Hollywood is cutthroat, sexist and full of scandal, but the adult industry is a million times that and more, and it’s all a given. Straight or gay, it’s a realm of misfits and corporate miscreants. In short, porn is not for the meek, weak or unstable, which is why it has a vast history of tragedy. Does the name Savannah ring a bell?
Speaking of Savannah, although women are a necessary albeit replaceable porn commodity (just like in mainstream entertainment), they are generally treated like shit, like in mainstream entertainment, but that sentiment is totally out in the open. Just like in Hollywood, a few females have been grabbing more decisive roles in porn production. One success story is Nica Noelle, one of the few women to command respect as a gay porn director.
Noelle is the founder of Icon Male, a gay porn studio specializing in “romantic porn.” Noelle and the studio’s other producers declared that the imprint’s movies would be unique to the gay marketplace – featuring genuine and intimate exchanges between the performers. “Hot sex is hot sex, whether it’s two men, or two women or a man and a woman, or a transwoman,” Noelle stated. Although men are the largest part of Icon Male’s audience, this genre coincides with the profitable erotica literary boom, particularly the male/male sub-genre, embraced by women. Noelle’s work also caters to those fans.
Again, existence in the adult industry is tough, and Noelle has her share of detractors—accusations of hostile working conditions, not uncommon in porn. She, too, has engaged in public feuds. Sounds like par for the porn course, behind-the-scenes business as usual. Despite the backbiting and competition, Noelle is flourishing. She’s intelligent and intuitive enough to know what her female gay-porn viewers want. Below are excerpts from a recent interview with Vice.
Why do women want to see only men doing it? “Many older, straight women may feel more comfortable watching gay porn because they don’t have to worry about measuring up to a younger, more attractive, or more sexually skilled woman on screen,” Noelle says. “The gay male sexually rejects all women, regardless of how young or beautiful. When the female gay porn fan watches her ‘porn crush’ make love to another man, she can enjoy his beauty and sexual performance without the unwanted intrusion of a female with whom they feel they could never compete.”
Apparently this fantasy is gaining a groupie base of older, straight women, a phenomenon Noelle soundly elucidates upon. “It seems to be a bit of a midlife crisis that some women are indulging in, if that doesn’t sound too judgmental. It appears as though they are returning to a time in their youth when they were infatuated with teenage boy bands and read teen magazines; a time when beautiful young men were still magical and unattainable and thus largely unthreatening. It would probably seem far creepier for a middle-aged woman to be obsessing over a ‘straight’ teenage boy; it might be viewed as bordering on pedophilia. But because these are young gay men, the woman feels free to obsess about them and to watch them having sex without guilt or shame.”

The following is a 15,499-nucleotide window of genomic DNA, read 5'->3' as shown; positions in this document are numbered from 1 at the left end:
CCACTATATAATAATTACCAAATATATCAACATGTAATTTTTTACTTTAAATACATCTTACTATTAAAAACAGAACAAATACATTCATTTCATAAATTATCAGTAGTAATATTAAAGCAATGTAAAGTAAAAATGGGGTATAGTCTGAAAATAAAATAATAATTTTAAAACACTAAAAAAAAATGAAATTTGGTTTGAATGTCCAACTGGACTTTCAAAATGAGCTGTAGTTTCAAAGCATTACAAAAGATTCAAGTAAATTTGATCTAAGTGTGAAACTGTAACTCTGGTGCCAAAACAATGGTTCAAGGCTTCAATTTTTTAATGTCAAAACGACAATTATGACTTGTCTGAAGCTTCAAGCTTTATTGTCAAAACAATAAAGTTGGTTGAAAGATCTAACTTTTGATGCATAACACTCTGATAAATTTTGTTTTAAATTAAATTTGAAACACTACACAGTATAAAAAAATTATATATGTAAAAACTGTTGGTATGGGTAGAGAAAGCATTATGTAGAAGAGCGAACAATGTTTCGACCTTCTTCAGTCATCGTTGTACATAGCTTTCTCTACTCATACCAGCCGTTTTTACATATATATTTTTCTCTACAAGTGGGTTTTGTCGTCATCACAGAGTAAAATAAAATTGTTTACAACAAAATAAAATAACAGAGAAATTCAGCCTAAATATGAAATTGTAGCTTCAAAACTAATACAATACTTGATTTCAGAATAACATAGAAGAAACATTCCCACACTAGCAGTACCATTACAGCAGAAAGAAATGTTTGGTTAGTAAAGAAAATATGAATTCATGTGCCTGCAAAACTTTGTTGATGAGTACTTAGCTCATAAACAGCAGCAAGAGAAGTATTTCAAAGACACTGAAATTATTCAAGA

Although she was smart enough to capitalize on it, Noelle herself has no time or desire to read male/male erotica. She’s all business, but, besides the aforementioned criticism, Noelle is not about flaunting the reversal of power. Perhaps this is why her body of work has gotten good traction. “Ideally, we’re all on the same page in terms of what the sex scene should be, and I never have to open my mouth to give a direction,” Noelle says. “But that’s not always the reality, of course.”
She finds some “porno” performers “appear mechanical and detached, their faces are expressionless, their moaning sounds fake and canned, and as a result they look like Siamese twins connected only at the genitals.” Noelle directs them to “stay focused on each other” in order to capture the intimacy viewers adore.
Noelle is truthful about the industry, especially about the darker aspects, like drug use and suicide, affecting the performers. “Porn is a radical career choice; it can be a very extreme environment. It’s not the healthiest place for someone who is emotionally unstable, or struggling with drugs or self-esteem issues—yet those are often those who end up here.… they’re more likely to self-destruct in an environment like this one.”
She’s realistic, too, about her presence in the porn environment, but her insight can be applied to many sectors of our present world. “I generated some interesting discussions with my work, but I don’t think anything is ‘lasting.’ There is no way to build any kind of equity in porn. You can’t attain anything real here. There is no retirement, no pension, no job security of any kind, no reverence or respect paid to our elders.… Within a few years after I shoot my last porn film, I’m sure it will be like I never existed.”